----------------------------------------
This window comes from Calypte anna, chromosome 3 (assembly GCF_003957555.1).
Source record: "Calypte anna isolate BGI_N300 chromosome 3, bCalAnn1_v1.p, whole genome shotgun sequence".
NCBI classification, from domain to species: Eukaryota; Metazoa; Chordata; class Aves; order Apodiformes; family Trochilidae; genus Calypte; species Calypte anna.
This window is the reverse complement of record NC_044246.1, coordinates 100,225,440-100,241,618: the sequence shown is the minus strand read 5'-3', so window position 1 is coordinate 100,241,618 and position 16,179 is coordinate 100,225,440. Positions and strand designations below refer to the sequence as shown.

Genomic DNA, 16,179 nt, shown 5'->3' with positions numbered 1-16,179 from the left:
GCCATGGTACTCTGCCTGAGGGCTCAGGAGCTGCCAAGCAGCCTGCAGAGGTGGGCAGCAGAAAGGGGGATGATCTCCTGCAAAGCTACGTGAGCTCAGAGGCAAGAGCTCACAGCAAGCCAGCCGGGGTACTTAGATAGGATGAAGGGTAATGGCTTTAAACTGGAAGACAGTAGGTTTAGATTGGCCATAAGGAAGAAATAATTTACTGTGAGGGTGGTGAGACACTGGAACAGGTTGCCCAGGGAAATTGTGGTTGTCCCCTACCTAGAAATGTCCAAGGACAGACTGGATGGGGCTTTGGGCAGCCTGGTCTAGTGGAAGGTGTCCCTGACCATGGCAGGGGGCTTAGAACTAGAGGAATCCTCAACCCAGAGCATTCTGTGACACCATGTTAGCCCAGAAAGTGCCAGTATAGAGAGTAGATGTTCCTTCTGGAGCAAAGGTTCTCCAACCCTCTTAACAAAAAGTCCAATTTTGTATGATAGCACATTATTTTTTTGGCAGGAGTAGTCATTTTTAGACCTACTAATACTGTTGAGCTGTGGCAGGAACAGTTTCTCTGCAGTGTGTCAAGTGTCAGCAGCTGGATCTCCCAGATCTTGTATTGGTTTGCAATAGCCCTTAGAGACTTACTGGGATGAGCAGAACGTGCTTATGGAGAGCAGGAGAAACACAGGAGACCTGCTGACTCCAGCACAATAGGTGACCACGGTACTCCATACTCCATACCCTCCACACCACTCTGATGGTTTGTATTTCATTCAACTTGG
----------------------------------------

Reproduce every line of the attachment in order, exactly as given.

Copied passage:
This window comes from Calypte anna, chromosome 3 (assembly GCF_003957555.1).
Source record: "Calypte anna isolate BGI_N300 chromosome 3, bCalAnn1_v1.p, whole genome shotgun sequence".
NCBI classification, from domain to species: Eukaryota; Metazoa; Chordata; class Aves; order Apodiformes; family Trochilidae; genus Calypte; species Calypte anna.
This window is the reverse complement of record NC_044246.1, coordinates 100,225,440-100,241,618: the sequence shown is the minus strand read 5'-3', so window position 1 is coordinate 100,241,618 and position 16,179 is coordinate 100,225,440. Positions and strand designations below refer to the sequence as shown.

Genomic DNA, 16,179 nt, shown 5'->3' with positions numbered 1-16,179 from the left:
GCCATGGTACTCTGCCTGAGGGCTCAGGAGCTGCCAAGCAGCCTGCAGAGGTGGGCAGCAGAAAGGGGGATGATCTCCTGCAAAGCTACGTGAGCTCAGAGGCAAGAGCTCACAGCAAGCCAGCCGGGGTACTTAGATAGGATGAAGGGTAATGGCTTTAAACTGGAAGACAGTAGGTTTAGATTGGCCATAAGGAAGAAATAATTTACTGTGAGGGTGGTGAGACACTGGAACAGGTTGCCCAGGGAAATTGTGGTTGTCCCCTACCTAGAAATGTCCAAGGACAGACTGGATGGGGCTTTGGGCAGCCTGGTCTAGTGGAAGGTGTCCCTGACCATGGCAGGGGGCTTAGAACTAGAGGAATCCTCAACCCAGAGCATTCTGTGACACCATGTTAGCCCAGAAAGTGCCAGTATAGAGAGTAGATGTTCCTTCTGGAGCAAAGGTTCTCCAACCCTCTTAACAAAAAGTCCAATTTTGTATGATAGCACATTATTTTTTTGGCAGGAGTAGTCATTTTTAGACCTACTAATACTGTTGAGCTGTGGCAGGAACAGTTTCTCTGCAGTGTGTCAAGTGTCAGCAGCTGGATCTCCCAGATCTTGTATTGGTTTGCAATAGCCCTTAGAGACTTACTGGGATGAGCAGAACGTGCTTATGGAGAGCAGGAGAAACACAGGAGACCTGCTGACTCCAGCACAATAGGTGACCACGGTACTCCATACTCCATACCCTCCACACCACTCTGATGGTTTGTATTTCATTCAACTTGG